Masticating one’s planetary charts is a decidedly dramatic gesture. I must hasten now to tell you, that under normal circumstances, I am not a girl given to dramatic gestures.  Not because I object to them, but largely because I am too lazy to be bothered. I admire the passion and intensity other people seem to be able to summon up at will, but have never aspired to that kind of fervor. Curled up with a book I have generally been content to let the world wag on as it chooses. Until now.

The next day I consider my options. Jumping off the roof might do the trick. I can, without difficulty envision myself stepping gracefully off the ledge.  Poised, courageous, ready to prove my point. But then I see my parents stricken faces. No. I will not do that to them. And besides, I like being able to use my legs, and I do not do well at the sight of blood. Perhaps I could ring up the prospective bridegroom. With a false and cliched confession. Tell him I am madly in love with the boy-next-door, and plead with heartbreaking eloquence for him to call off the visit. But what if he tells his parents (he looks the sort), and they tell the town? Things would get rapidly and tiresomely complicated. I am not clever with webs of deception. What else then?

I could always disappear tomorrow. Pack a few bananas and steal away before dawn. I could catch a bus to one of the obscure villages a few hours away, and spend the day posing as a cultural ethnographer. I could interview men and women for a fictional thesis on, say, the differences in their child-rearing philosophies. I entertain this possibility for awhile, fleshing out the details. The warm welcome and too-sweet cups of coffee the women will give me as we sit cross-legged together on mud floors. The reserved suspicion of the men, before my well-practiced air of deference and well-mannered charm dissolves them into loquaciousness. I will love listening to all of them, and I will be loved for listening.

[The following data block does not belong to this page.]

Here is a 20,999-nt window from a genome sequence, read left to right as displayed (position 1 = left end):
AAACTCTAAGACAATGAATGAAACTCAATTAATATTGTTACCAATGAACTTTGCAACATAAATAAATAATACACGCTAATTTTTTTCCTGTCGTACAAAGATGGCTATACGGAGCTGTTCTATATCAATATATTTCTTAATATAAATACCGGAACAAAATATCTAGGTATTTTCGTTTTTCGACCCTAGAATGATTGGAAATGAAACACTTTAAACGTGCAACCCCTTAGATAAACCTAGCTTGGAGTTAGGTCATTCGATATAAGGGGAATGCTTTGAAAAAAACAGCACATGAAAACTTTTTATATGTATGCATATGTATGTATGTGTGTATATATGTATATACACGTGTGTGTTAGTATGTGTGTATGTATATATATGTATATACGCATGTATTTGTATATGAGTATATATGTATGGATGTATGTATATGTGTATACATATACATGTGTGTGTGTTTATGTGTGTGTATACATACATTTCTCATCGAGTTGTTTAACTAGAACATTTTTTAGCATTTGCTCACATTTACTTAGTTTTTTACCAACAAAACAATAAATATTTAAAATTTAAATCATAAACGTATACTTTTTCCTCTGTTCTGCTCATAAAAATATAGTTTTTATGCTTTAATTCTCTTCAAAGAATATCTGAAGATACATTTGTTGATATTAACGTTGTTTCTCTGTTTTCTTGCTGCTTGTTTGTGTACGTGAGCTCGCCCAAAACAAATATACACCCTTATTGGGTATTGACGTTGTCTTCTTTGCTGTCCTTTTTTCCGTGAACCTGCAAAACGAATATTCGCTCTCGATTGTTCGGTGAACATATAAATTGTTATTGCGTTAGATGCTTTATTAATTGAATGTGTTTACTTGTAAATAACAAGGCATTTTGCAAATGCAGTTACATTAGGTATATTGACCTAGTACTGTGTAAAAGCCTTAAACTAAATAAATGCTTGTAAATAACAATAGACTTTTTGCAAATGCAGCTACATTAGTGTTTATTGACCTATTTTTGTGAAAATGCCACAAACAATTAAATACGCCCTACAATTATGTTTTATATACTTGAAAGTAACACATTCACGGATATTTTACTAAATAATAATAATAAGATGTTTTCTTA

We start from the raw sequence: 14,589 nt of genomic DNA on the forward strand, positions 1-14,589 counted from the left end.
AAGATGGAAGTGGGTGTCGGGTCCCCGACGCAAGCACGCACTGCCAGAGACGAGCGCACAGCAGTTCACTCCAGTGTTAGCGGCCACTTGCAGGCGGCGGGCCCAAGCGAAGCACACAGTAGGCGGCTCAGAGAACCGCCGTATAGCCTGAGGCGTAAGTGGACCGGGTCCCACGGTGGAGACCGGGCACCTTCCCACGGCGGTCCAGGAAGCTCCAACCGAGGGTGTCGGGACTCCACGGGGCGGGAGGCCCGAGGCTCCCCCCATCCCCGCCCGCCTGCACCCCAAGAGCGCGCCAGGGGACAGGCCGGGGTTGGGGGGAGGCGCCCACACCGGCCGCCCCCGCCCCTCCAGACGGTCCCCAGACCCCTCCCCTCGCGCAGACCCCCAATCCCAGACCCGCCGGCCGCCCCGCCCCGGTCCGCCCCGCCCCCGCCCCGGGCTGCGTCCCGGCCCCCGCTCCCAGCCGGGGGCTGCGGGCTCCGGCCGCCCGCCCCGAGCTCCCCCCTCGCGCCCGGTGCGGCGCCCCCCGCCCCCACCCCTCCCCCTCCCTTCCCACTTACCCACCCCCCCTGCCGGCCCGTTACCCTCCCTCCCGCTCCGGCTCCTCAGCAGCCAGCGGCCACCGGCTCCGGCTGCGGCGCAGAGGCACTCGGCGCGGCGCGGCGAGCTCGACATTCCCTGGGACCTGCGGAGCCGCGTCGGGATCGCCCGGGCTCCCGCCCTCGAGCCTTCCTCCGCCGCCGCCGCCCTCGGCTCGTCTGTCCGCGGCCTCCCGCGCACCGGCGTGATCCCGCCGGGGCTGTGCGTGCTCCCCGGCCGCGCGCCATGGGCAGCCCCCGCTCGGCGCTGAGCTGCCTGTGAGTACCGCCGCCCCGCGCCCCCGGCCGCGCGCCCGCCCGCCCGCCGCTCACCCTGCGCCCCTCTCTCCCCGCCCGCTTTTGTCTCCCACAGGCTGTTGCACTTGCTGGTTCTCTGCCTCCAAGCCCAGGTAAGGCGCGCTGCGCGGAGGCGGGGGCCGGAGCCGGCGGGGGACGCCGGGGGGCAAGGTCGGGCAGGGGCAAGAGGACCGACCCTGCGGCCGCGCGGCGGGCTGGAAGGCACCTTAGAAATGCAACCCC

It is then that my mother walks into the room. Her shoulders are squared, but not for combat. I have seen women with shoulders set like that when they are carrying heavy loads on their heads. Their matter-of-fact elegance always moves me. They are not over-thinking their burdens, but just doing what needs to be done with Zen-like simplicity. Chopping wood, carrying water, tending home fires and one very wayward daughter.

“We called it off,” she says quietly, reaching out with both hands to tuck my hair behind my ears. “We told them not to come.” Wonder breaks over me like a wave. It is pulling me into an ocean. One that I have lived alongside all my life and am yet somehow surprised by. The curious feeling of sands shifting beneath my feet, a vast tug that I am powerless to stop. I am flooded by a sense of how small I am in my smugness. And how little I know of love’s deep waters. A strange enthrallment settles over me like a spell.

“What did you tell them?” I ask, and my voice is as hollow as someone speaking in a trance. “I told them my daughter is cross-eyed,” says my mother, “and that she has a marvelous talent for street dancing.”